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This article is from the In-Depth Report The Science of Weight Loss

The Diet That Fits

Analyzing metabolism for personalized nutrition



Photo by Byrmo via Flickr

No single diet works for everyone. Some people can slurp cabbage soup for a week and lose only a few ounces, while others on the same spartan regimen lose 10 pounds. But what if you could measure your metabolism and get a prescription for a customized diet?

Metabonomics may do just that. It is one of the latest offshoots of the "-omics" revolution--after genomics (genes) and proteomics (proteins). With the understanding that some diseases such as obesity are metabolic syndromes in which multiple biochemical pathways interact to cause complex symptoms, metabolic testing offers a way to gauge health over a lifetime. What is more, metabonomic technology might identify disorders before they produce symptoms. Such testing could help people choose diet and exercise regimens that are tailored to their individual metabolic states.

Alan J. Higgins of Icoria, a company based in Research Triangle Park, N.C., that is applying its metabonomic technology to human health, explains that "metabono-mics gives you the functional component" that is not always evident from a genetic or protein analysis. Changes in gene expression do not necessarily affect health, because the body's homeostatic mechanisms may compensate. Moreover, genes and proteins interact and only sometimes cause net changes in metabolic pathways. Metabonomics attempts to unify genomics and proteomics by examining an organism as a system. "We pick up those changes on the downstream end," Higgins adds.

At any given moment, the human body excretes thousands of metabolites that can be measured in urine, plasma and various body tissues. Conventional technology such as mass spectrometry and nuclear magnetic resonance can measure such components--that is how biochemists test the toxicity of drugs or environmental pollutants on human cells. The challenge, however, has been interpreting the reams of data generated. The bioinformatics boom has helped solve that problem. Scientists can now analyze metabolites in greater detail and also conduct more informative comparative studies. For example, three years ago London-based Metabometrix demonstrated that high-frequency radio waves bounced off a blood sample could identify atherosclerosis. The radio waves measure the sample's magnetic properties, and computer software generates a telltale pattern.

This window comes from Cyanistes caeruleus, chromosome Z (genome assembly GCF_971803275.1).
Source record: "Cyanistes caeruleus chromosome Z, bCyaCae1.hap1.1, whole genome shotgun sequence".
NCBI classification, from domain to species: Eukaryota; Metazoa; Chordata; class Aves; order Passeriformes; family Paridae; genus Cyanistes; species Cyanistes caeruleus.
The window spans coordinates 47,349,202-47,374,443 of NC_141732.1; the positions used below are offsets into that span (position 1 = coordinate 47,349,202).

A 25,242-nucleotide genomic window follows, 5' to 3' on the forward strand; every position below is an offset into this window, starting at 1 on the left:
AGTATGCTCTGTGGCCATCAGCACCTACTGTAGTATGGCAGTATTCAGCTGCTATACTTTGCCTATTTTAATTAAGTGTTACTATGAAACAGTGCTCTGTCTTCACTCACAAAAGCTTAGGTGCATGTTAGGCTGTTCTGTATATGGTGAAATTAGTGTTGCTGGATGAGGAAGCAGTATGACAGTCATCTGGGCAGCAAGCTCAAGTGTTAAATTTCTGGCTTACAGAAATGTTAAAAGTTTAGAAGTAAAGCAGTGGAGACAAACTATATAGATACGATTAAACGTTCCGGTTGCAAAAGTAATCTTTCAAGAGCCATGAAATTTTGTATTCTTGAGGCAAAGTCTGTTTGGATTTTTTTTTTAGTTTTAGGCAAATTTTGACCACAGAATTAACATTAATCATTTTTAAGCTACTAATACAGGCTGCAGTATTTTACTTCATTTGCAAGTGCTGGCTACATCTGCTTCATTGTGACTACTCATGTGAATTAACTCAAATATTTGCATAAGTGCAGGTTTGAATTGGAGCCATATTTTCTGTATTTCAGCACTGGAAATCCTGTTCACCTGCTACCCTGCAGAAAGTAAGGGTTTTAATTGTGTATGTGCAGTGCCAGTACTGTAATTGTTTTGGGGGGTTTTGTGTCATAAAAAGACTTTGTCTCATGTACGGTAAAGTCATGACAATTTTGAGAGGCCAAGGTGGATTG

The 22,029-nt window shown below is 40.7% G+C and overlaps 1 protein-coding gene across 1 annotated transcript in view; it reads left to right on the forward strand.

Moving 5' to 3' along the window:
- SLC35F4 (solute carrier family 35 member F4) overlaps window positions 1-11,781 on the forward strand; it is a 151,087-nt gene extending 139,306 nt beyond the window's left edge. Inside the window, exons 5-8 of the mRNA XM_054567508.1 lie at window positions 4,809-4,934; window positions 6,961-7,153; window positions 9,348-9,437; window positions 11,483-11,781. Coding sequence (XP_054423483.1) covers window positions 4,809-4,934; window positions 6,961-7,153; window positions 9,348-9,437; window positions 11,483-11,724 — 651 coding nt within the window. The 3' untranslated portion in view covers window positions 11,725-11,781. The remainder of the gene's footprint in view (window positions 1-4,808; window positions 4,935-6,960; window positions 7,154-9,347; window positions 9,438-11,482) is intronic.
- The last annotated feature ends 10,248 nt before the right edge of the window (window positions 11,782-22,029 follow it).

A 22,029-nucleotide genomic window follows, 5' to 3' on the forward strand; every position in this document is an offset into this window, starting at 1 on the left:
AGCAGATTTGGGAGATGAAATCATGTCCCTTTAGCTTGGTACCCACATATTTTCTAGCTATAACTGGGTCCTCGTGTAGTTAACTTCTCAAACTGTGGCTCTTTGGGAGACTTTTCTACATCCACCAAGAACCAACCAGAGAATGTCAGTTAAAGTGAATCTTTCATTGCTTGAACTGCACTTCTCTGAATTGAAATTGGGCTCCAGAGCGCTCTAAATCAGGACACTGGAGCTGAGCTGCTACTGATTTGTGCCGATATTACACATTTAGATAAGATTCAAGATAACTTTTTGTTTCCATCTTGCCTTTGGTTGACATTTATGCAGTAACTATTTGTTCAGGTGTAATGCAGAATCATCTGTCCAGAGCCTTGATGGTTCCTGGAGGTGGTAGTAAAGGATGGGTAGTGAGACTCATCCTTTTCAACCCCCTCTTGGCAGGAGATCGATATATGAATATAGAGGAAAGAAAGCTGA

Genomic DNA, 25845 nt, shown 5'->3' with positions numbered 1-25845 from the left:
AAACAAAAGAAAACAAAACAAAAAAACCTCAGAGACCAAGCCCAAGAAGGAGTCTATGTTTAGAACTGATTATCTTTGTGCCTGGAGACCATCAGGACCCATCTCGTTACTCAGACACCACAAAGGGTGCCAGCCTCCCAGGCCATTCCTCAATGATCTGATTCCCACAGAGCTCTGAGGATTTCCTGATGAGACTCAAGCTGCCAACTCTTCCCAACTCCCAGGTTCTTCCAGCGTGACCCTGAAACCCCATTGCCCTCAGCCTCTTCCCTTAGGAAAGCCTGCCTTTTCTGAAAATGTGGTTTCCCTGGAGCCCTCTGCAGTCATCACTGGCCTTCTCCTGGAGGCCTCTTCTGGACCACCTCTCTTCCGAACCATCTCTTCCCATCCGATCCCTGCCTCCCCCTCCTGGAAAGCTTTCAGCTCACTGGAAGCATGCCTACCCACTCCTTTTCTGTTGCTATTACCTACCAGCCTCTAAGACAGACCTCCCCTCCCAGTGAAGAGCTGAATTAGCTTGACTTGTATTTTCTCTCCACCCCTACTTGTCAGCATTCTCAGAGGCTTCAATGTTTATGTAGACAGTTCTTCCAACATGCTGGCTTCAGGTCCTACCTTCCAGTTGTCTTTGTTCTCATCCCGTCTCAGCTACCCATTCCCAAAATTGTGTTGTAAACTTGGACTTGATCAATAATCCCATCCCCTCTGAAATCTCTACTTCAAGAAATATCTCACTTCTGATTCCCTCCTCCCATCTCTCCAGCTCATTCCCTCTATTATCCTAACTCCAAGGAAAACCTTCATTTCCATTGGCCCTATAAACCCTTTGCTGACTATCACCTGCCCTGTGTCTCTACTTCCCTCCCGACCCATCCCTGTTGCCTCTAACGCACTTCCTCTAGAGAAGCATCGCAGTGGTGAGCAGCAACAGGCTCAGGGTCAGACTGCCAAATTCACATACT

Profiling metabolic disease before symptoms appear may also be possible. Researchers at BG Medicine, based in Waltham, Mass., examined mice genetically engineered to develop atherosclerosis if placed on a high-fat diet. Scientists fed the mice a moderate-fat diet and after nine weeks measured lipid molecules in their livers and plasma. Compared with levels in a control group, certain lipid metabolites were elevated in the transgenic mice, even though they appeared perfectly healthy.

Of course, biochemical markers that flag disease, such as high cholesterol, already exist, but they are not sufficient. "A single biomarker gives information," says Jan van der Greef of BG Medicine, "but typically biomarker patterns are necessary to tell the complete story." Van der Greef suspects that many diseases have metabolic signatures that technology can detect even before a marker such as cholesterol would be elevated--the challenge is to identify the patterns. That is no small task: there is not yet a clear understanding of normal human metabolism, let alone abnormal metabolism.

Relatively speaking, "gene sequencing is so easy," says José M. Ordovas, director of the Nutrition and Genomics Laboratory at Tufts University. He notes that sequencers have to cope with only four components (A, C, T and G), whereas "in metabonomics you have different [technology] platforms that measure things in different ways. We are talking about thousands of components."

To move forward, scientists would like to see a human metabonome established--an equivalent of the human genome for metabolism. But the field lacks coordination and money, says Ordovas, who estimates that it might take analyses of half a million people or more to accomplish the task.�

Ordovas is, however, inching his way ahead. In a joint project with Metabometrix, he is examining a few thousand subjects, some who have severe cases of metabolic diseases such as obesity and some who are healthy, to identify how extremes differ from the norm. He will also investigate whether diet and exercise tailored to a person's unique metabolic profile can bring weight down to normal and prevent a premature slide into bad health. In the future, instead of scanning food labels for calories, fats and carbs, we might be matching labels to our metabolic type.�

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